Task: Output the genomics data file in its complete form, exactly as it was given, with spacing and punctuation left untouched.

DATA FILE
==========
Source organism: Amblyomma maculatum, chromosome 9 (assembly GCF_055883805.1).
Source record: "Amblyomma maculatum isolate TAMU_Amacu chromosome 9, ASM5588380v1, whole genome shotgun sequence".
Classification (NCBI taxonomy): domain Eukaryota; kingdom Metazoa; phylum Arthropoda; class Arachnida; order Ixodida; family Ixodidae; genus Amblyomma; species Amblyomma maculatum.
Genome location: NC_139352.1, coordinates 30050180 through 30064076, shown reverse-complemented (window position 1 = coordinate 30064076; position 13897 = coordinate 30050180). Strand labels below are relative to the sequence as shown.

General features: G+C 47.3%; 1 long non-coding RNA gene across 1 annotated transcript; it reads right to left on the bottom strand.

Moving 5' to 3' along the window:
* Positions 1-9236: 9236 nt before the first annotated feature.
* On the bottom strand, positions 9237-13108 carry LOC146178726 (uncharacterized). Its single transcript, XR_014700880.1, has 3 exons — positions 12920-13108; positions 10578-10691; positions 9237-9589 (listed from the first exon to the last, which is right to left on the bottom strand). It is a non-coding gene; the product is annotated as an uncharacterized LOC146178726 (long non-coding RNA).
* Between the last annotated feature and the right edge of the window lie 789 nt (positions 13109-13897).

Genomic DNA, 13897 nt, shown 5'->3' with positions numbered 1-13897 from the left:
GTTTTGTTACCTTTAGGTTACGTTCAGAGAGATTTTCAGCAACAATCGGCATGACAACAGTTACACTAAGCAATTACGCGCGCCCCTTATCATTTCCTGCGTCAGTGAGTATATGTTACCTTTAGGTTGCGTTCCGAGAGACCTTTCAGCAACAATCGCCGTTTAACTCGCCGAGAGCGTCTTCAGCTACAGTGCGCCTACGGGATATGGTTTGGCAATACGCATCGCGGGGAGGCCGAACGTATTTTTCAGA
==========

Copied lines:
Source organism: Amblyomma maculatum, chromosome 9 (assembly GCF_055883805.1).
Source record: "Amblyomma maculatum isolate TAMU_Amacu chromosome 9, ASM5588380v1, whole genome shotgun sequence".
Classification (NCBI taxonomy): domain Eukaryota; kingdom Metazoa; phylum Arthropoda; class Arachnida; order Ixodida; family Ixodidae; genus Amblyomma; species Amblyomma maculatum.
Genome location: NC_139352.1, coordinates 30050180 through 30064076, shown reverse-complemented (window position 1 = coordinate 30064076; position 13897 = coordinate 30050180). Strand labels below are relative to the sequence as shown.

General features: G+C 47.3%; 1 long non-coding RNA gene across 1 annotated transcript; it reads right to left on the bottom strand.

Moving 5' to 3' along the window:
* Positions 1-9236: 9236 nt before the first annotated feature.
* On the bottom strand, positions 9237-13108 carry LOC146178726 (uncharacterized). Its single transcript, XR_014700880.1, has 3 exons — positions 12920-13108; positions 10578-10691; positions 9237-9589 (listed from the first exon to the last, which is right to left on the bottom strand). It is a non-coding gene; the product is annotated as an uncharacterized LOC146178726 (long non-coding RNA).
* Between the last annotated feature and the right edge of the window lie 789 nt (positions 13109-13897).

Genomic DNA, 13897 nt, shown 5'->3' with positions numbered 1-13897 from the left:
GTTTTGTTACCTTTAGGTTACGTTCAGAGAGATTTTCAGCAACAATCGGCATGACAACAGTTACACTAAGCAATTACGCGCGCCCCTTATCATTTCCTGCGTCAGTGAGTATATGTTACCTTTAGGTTGCGTTCCGAGAGACCTTTCAGCAACAATCGCCGTTTAACTCGCCGAGAGCGTCTTCAGCTACAGTGCGCCTACGGGATATGGTTTGGCAATACGCATCGCGGGGAGGCCGAACGTATTTTTCAGA